What if we want to know for each class which ones are the model good at predicting and those that the model struggles with?

This can be achieved from the confusion matrix, which shows for each class the number of correct and wrong predictions. The implementation is given below. We start by making predictions on the test data, then compute the confusion matrix and show the final result.

```
from sklearn.metrics import confusion_matrix, ConfusionMatrixDisplay
test_predictions = model.predict(test_images)
test_predicted_labels = np.argmax(test_predictions, axis=1)
test_true_labels = np.argmax(test_labels, axis=1)
cm = confusion_matrix(test_true_labels, test_predicted_labels)
cmd = ConfusionMatrixDisplay(confusion_matrix=cm)
cmd.plot(include_values=True, cmap='viridis', ax=None, xticks_rotation='horizontal')
plt.show()
```

- Classes 0, 1, 6, 7, 8, 9, respectively, for
**airplane, automobile, frog, horse, ship,**and**truck**have the highest values at the diagonal. This means that the model is better at predicting those classes. - On the other hand, it seems to struggle with the remaining classes:
- The classes with the highest off-diagonal values are those the model confuses the good classes with. For instance, it confuses
**birds (class 2)**with an**airplane**, and**automobile**with**trucks**(class 9).

Learn more about confusion matrix from our tutorial understanding confusion matrix in R, which takes course material from DataCamp’s Machine Learning toolbox course.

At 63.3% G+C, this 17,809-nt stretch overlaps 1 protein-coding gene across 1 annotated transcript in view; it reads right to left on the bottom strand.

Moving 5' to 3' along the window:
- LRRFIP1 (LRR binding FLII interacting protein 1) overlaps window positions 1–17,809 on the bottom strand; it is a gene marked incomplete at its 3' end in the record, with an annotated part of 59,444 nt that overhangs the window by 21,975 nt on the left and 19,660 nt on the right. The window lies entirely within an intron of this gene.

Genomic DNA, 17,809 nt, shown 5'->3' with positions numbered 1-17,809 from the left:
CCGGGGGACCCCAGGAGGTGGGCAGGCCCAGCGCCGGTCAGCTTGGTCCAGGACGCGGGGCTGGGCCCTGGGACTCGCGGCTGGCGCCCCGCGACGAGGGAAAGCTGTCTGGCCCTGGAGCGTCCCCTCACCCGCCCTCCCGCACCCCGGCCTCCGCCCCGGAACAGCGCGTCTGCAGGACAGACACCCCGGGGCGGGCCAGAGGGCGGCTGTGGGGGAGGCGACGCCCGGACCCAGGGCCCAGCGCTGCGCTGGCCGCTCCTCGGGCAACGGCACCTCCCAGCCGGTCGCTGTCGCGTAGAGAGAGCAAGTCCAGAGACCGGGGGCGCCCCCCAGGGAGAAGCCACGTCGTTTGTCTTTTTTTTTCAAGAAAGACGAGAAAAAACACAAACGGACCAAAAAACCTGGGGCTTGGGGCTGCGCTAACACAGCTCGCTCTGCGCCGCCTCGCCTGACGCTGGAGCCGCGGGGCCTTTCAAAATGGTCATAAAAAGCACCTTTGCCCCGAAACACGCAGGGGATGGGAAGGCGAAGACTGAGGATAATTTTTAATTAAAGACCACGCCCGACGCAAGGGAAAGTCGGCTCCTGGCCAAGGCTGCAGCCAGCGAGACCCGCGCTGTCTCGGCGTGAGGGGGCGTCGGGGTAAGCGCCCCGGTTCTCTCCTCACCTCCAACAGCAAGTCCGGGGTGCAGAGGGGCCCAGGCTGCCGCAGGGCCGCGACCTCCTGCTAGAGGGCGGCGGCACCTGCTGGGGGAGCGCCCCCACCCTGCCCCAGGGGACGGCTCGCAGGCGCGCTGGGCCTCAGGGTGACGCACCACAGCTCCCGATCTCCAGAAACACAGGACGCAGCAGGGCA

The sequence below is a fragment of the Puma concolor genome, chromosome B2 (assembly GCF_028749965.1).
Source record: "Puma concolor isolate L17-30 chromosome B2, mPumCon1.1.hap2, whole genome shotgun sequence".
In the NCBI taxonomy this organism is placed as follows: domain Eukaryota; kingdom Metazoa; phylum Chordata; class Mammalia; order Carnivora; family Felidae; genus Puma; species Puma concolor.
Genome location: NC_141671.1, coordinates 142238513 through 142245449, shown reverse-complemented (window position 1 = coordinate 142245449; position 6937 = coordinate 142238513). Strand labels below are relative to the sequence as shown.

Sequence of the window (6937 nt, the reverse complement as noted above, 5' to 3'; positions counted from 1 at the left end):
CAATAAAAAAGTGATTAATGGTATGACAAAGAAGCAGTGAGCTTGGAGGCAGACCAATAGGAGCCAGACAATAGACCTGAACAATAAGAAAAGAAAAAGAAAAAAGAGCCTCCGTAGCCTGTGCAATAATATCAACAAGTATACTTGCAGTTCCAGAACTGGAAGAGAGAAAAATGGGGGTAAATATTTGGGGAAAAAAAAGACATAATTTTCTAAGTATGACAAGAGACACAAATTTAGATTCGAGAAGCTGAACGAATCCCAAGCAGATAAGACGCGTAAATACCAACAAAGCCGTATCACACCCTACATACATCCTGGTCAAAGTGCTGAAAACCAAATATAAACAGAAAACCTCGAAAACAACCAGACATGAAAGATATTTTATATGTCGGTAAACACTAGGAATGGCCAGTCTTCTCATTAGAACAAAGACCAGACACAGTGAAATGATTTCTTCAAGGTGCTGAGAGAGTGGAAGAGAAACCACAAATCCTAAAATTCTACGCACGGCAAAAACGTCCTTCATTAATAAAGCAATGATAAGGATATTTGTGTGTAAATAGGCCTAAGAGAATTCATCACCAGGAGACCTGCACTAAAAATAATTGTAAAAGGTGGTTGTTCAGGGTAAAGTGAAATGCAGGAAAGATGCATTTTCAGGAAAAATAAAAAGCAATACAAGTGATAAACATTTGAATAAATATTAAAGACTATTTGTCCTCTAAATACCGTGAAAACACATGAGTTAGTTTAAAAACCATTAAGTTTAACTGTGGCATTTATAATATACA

This model can be improved with additional tasks such as:

- Image augmentation
- Transfer learning using pre-trained models such as ResNet, MobileNet, or VGG. Our Transfer learning tutorial explains what transfer learning is and some of its applications in real life.
- Applying different regularization technics such as L1, L2 or dropout.
- Fine-tuning different hyperparameters such as learning rate, the batch size, number of layers in the network.

## Conclusion

This article has covered a complete overview of CNNs in TensorFlow, providing details about each layer of the CNNs architecture. Also, it made a brief introduction to TensorFlow and how it helps machine learning engineers and researchers build sophisticated neural networks.

We applied all these skill sets to a real-world scenario related to a multiclass classification task.

Our beginner’s guide to object detection could be a great next step to further your learning about computer vision. It explores the key components in object detection and explains how to implement in SSD and Faster RCNN available in Tensorflow.

Python Courses

Course

### Intermediate Python

Course

### Introduction to Deep Learning in Python

tutorial

### Convolutional Neural Networks in Python with Keras

tutorial

### TensorFlow Tutorial For Beginners

tutorial

### An Introduction to Convolutional Neural Networks (CNNs)

tutorial

### Investigating Tensors with PyTorch

tutorial

### Keras Tutorial: Deep Learning in Python

tutorial